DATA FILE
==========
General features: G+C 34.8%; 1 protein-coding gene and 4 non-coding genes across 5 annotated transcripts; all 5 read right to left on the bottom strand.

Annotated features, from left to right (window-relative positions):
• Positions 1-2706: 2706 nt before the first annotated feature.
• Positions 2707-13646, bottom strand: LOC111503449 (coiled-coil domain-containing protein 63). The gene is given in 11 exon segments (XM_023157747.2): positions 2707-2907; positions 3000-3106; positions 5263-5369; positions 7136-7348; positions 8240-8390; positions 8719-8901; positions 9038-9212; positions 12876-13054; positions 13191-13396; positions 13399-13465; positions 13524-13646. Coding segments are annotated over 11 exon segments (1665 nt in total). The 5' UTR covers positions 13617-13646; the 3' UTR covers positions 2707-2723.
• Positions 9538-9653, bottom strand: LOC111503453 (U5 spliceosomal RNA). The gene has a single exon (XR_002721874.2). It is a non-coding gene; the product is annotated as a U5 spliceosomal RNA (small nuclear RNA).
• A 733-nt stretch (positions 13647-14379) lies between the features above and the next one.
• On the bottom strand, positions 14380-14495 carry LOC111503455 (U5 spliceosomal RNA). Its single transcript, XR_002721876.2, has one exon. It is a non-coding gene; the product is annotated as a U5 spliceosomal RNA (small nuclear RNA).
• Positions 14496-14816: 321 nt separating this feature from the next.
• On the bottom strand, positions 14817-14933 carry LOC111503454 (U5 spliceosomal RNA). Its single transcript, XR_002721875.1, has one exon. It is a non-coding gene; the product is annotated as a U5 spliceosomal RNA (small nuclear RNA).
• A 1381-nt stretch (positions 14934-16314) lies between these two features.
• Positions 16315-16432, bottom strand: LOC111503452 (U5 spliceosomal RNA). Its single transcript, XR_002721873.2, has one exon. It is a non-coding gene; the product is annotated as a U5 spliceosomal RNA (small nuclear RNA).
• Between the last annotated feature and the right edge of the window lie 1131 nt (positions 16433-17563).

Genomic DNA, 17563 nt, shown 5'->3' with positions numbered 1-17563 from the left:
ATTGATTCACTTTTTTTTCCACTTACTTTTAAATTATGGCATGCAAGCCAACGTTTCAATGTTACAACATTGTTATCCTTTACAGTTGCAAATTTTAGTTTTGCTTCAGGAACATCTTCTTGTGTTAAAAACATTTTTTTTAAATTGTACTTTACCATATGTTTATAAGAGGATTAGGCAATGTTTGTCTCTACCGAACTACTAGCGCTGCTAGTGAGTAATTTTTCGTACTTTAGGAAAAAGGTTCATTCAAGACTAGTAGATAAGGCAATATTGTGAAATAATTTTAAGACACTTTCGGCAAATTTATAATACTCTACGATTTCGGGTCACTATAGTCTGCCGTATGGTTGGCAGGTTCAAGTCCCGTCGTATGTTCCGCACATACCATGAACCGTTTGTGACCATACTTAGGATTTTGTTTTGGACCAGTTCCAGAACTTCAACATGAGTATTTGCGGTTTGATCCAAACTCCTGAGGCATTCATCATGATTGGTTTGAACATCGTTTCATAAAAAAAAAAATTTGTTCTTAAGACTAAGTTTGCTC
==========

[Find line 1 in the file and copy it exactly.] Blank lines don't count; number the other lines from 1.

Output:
General features: G+C 34.8%; 1 protein-coding gene and 4 non-coding genes across 5 annotated transcripts; all 5 read right to left on the bottom strand.